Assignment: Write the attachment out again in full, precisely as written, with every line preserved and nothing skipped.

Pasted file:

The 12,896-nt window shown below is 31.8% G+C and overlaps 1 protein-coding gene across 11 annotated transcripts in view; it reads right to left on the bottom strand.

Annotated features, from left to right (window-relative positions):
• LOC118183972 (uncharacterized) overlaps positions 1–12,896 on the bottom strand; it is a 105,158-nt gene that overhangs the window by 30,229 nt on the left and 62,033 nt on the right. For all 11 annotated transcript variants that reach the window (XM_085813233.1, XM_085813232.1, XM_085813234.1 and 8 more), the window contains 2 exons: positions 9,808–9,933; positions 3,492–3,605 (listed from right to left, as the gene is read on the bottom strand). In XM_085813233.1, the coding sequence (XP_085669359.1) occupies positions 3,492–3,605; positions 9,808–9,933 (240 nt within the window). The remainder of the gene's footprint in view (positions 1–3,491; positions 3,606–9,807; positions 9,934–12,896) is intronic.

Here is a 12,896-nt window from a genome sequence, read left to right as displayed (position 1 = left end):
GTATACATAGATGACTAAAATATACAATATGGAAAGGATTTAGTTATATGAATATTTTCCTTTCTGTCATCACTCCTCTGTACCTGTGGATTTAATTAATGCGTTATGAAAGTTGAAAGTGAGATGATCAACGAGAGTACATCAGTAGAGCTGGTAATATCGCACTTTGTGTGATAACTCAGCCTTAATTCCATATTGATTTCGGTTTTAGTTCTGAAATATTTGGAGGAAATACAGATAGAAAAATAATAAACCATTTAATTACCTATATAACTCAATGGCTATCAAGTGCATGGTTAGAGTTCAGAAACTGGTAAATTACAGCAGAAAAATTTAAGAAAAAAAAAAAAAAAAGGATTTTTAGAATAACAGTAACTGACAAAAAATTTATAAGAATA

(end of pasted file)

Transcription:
The 12,896-nt window shown below is 31.8% G+C and overlaps 1 protein-coding gene across 11 annotated transcripts in view; it reads right to left on the bottom strand.

Annotated features, from left to right (window-relative positions):
• LOC118183972 (uncharacterized) overlaps positions 1–12,896 on the bottom strand; it is a 105,158-nt gene that overhangs the window by 30,229 nt on the left and 62,033 nt on the right. For all 11 annotated transcript variants that reach the window (XM_085813233.1, XM_085813232.1, XM_085813234.1 and 8 more), the window contains 2 exons: positions 9,808–9,933; positions 3,492–3,605 (listed from right to left, as the gene is read on the bottom strand). In XM_085813233.1, the coding sequence (XP_085669359.1) occupies positions 3,492–3,605; positions 9,808–9,933 (240 nt within the window). The remainder of the gene's footprint in view (positions 1–3,491; positions 3,606–9,807; positions 9,934–12,896) is intronic.

Here is a 12,896-nt window from a genome sequence, read left to right as displayed (position 1 = left end):
GTATACATAGATGACTAAAATATACAATATGGAAAGGATTTAGTTATATGAATATTTTCCTTTCTGTCATCACTCCTCTGTACCTGTGGATTTAATTAATGCGTTATGAAAGTTGAAAGTGAGATGATCAACGAGAGTACATCAGTAGAGCTGGTAATATCGCACTTTGTGTGATAACTCAGCCTTAATTCCATATTGATTTCGGTTTTAGTTCTGAAATATTTGGAGGAAATACAGATAGAAAAATAATAAACCATTTAATTACCTATATAACTCAATGGCTATCAAGTGCATGGTTAGAGTTCAGAAACTGGTAAATTACAGCAGAAAAATTTAAGAAAAAAAAAAAAAAAAGGATTTTTAGAATAACAGTAACTGACAAAAAATTTATAAGAATA